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A Bird with Two Wings: Flying with the Correct View of Emptiness

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Understanding emptiness is crucial to study and training for any dedicated Buddhist practitioner. In this talk, Adele Tomlin gives an overview of two views of emptiness, “empty-of-other” (Tib. zhentong) and “empty of self” (rangtong), with the former considered the “higher” ultimate view of reality, or the buddhanature. Tomlin outlines the key differences between the two views, developed by Tibetan Buddhist scholars and masters, and how they connect with the definitive and provisional meaning of Buddha’s teachings. She then explains the importance of understanding these two views of emptiness for meditative practice. Tomlin explains that the method (thab) of practice without the correct view is being like a bird with only one wing. One cannot really get off the ground, let alone fly.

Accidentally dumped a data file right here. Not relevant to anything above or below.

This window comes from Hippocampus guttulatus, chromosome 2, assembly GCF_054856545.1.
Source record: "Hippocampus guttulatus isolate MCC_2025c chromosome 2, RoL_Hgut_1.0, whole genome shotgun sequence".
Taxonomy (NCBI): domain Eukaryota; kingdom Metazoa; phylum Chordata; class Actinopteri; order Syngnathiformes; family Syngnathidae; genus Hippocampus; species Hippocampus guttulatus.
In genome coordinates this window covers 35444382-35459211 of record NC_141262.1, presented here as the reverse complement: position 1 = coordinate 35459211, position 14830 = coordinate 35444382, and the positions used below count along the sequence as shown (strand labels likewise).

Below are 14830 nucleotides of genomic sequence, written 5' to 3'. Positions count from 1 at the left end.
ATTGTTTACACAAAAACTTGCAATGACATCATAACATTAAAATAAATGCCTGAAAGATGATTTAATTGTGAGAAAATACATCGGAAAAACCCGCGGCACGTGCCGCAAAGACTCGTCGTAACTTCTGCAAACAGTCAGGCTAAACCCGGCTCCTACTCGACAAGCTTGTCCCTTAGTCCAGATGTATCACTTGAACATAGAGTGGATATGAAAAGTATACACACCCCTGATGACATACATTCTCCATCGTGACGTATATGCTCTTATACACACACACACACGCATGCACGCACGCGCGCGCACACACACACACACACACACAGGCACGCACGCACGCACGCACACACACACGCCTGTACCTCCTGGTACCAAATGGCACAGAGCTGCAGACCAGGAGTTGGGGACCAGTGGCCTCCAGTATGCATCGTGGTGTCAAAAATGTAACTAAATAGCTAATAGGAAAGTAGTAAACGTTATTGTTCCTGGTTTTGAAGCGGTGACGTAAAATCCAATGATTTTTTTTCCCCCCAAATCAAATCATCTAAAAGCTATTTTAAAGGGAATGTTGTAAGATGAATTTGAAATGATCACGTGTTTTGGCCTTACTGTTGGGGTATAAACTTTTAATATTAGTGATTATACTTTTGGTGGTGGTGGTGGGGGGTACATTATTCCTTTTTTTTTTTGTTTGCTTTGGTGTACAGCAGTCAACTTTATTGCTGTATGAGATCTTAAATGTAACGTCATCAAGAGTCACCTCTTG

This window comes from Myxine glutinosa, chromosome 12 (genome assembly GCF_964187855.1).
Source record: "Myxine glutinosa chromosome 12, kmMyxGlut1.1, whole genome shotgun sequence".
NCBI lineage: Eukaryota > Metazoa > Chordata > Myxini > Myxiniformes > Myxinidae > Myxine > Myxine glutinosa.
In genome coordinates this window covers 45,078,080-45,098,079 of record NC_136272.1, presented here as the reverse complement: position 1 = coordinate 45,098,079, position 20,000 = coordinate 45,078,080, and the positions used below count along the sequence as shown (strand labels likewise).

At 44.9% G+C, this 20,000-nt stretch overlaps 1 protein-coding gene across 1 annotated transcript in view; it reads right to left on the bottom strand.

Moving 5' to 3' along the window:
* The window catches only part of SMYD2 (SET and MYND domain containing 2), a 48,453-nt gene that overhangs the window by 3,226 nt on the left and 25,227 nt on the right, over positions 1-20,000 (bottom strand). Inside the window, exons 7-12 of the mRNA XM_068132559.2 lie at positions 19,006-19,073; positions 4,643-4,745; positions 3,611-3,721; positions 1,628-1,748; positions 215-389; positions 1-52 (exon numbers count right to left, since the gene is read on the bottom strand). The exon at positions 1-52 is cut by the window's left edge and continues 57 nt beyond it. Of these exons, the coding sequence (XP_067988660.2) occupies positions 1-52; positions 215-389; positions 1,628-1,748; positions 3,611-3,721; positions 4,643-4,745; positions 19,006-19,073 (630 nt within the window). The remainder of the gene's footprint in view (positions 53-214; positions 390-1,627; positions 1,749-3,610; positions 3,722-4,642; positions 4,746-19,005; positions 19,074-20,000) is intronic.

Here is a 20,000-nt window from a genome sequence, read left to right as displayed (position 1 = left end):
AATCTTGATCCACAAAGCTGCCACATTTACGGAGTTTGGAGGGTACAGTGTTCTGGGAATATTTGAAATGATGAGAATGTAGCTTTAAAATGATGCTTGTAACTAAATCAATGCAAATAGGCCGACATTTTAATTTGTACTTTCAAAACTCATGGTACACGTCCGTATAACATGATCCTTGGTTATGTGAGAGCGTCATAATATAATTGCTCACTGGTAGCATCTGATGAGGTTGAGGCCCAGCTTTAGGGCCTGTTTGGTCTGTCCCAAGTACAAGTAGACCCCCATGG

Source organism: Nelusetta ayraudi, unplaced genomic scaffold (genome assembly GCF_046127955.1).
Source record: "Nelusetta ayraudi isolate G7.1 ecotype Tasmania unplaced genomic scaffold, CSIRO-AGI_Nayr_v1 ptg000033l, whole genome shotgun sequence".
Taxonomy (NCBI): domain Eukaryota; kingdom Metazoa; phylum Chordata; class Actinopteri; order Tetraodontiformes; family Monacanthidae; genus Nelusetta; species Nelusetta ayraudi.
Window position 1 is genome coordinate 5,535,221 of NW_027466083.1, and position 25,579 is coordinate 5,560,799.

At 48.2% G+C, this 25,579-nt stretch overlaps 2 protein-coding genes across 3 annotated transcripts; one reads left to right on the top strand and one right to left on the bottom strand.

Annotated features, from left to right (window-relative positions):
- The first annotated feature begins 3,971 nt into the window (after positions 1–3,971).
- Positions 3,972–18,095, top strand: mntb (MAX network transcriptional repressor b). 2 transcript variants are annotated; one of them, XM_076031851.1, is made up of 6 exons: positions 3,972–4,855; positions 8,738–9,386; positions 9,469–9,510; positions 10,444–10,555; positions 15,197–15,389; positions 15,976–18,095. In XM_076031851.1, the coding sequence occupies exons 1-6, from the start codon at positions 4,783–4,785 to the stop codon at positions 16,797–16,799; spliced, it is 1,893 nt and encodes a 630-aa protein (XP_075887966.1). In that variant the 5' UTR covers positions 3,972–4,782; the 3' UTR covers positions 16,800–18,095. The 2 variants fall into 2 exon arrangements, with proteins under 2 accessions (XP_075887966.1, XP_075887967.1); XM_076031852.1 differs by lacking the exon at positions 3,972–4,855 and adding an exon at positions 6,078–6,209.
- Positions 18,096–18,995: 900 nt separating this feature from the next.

Adele Tomlin is an independent scholar-translator, writer, and practitioner within the Tibetan Buddhist tradition. She has postgraduate degrees in Tibetan Buddhism and Western Philosophy. Since 2006, she has been studying the Tibetan language and Buddhist philosophy in Europe, India, and Nepal. Her publications include a study and translation of Tāranātha’s Commentary on the Heart Sūtra and The Chariot that Transports to the Four Kāyas by Bamda Gelek Gyatso. She is also the founder and director of the first female-founded dharma research and translations website, Dakini Translations and Publications.